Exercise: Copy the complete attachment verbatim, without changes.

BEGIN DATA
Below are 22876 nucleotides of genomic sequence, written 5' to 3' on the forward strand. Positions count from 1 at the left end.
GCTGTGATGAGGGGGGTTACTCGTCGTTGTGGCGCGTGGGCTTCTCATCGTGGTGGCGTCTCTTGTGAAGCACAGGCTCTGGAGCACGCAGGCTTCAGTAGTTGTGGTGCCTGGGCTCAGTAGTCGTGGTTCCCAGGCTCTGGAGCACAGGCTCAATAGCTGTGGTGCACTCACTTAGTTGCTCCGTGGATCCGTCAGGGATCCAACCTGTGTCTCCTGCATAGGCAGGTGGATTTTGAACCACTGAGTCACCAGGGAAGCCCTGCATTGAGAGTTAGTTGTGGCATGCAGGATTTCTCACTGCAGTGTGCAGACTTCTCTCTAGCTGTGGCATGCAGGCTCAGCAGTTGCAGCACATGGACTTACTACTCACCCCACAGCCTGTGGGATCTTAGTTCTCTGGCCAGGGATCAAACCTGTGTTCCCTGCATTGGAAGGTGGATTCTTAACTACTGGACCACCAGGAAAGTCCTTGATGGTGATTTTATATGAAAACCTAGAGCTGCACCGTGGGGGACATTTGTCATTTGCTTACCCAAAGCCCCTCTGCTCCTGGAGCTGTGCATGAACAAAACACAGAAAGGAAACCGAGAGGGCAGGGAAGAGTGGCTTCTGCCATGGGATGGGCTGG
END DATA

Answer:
Below are 22876 nucleotides of genomic sequence, written 5' to 3' on the forward strand. Positions count from 1 at the left end.
GCTGTGATGAGGGGGGTTACTCGTCGTTGTGGCGCGTGGGCTTCTCATCGTGGTGGCGTCTCTTGTGAAGCACAGGCTCTGGAGCACGCAGGCTTCAGTAGTTGTGGTGCCTGGGCTCAGTAGTCGTGGTTCCCAGGCTCTGGAGCACAGGCTCAATAGCTGTGGTGCACTCACTTAGTTGCTCCGTGGATCCGTCAGGGATCCAACCTGTGTCTCCTGCATAGGCAGGTGGATTTTGAACCACTGAGTCACCAGGGAAGCCCTGCATTGAGAGTTAGTTGTGGCATGCAGGATTTCTCACTGCAGTGTGCAGACTTCTCTCTAGCTGTGGCATGCAGGCTCAGCAGTTGCAGCACATGGACTTACTACTCACCCCACAGCCTGTGGGATCTTAGTTCTCTGGCCAGGGATCAAACCTGTGTTCCCTGCATTGGAAGGTGGATTCTTAACTACTGGACCACCAGGAAAGTCCTTGATGGTGATTTTATATGAAAACCTAGAGCTGCACCGTGGGGGACATTTGTCATTTGCTTACCCAAAGCCCCTCTGCTCCTGGAGCTGTGCATGAACAAAACACAGAAAGGAAACCGAGAGGGCAGGGAAGAGTGGCTTCTGCCATGGGATGGGCTGG